The new higher education environment
Funding cuts and adjustments to traditional academic practices are not unique right now to these islands, they have become a global phenomenon. In Iowa in the United States local lawmakers are planning to end paid sabbatical leave by faculty, long considered internationally as a key element of academic professional development. Sabbaticals allow faculty to catch up with developments in their area, but also to do the research that will support their teaching and scholarship.
Meanwhile the University of Queensland in Australia has announced that it will cull teaching and research programmes that it can no longer afford. This is one of the key research universities in the country, and its move demonstrates how difficult it is now becoming for higher education institutions to maintain a wide portfolio of programmes; many, even long-standing research universities, will increasingly have to limit what they offer and develop a specialist focus.
Furthermore in India employees from a number of universities have held a rally in Delhi to protest about inadequate funding.
We are witnessing a global reconfiguration of higher education, but if we are honest we don’t really know where this is going, or how quality and excellence will be managed in this new environment. The public debate on all this is just a debate about ‘cuts’, in which universities, staff and students are calling for more money. Very little discussion has taken place about a model for higher education that might preserve excellence to the greatest possible extent in the absence of levels of state funding that used to be the norm.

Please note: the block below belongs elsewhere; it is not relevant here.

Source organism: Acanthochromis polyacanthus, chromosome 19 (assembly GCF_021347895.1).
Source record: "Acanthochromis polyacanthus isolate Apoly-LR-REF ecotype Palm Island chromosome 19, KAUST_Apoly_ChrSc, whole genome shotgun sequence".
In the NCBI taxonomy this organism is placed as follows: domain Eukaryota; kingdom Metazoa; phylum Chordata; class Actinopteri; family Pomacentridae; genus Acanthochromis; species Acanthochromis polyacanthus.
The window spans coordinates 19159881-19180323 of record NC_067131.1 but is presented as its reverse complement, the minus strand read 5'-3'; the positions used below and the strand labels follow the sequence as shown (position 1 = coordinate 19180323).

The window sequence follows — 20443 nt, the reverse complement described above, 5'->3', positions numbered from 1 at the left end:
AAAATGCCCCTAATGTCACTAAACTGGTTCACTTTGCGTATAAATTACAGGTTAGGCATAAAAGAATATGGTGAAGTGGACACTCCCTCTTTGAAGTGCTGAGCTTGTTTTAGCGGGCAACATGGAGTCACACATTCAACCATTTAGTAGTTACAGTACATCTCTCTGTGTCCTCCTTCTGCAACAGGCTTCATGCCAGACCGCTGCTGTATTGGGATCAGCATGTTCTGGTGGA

There is an urgent need right now to identify the kind of system of higher education that we might want or would be able to live with and that would be workable on reduced public funding. We need to plan this properly. Changing the model by stealth, on the back of public expenditure cuts, is not the way to go.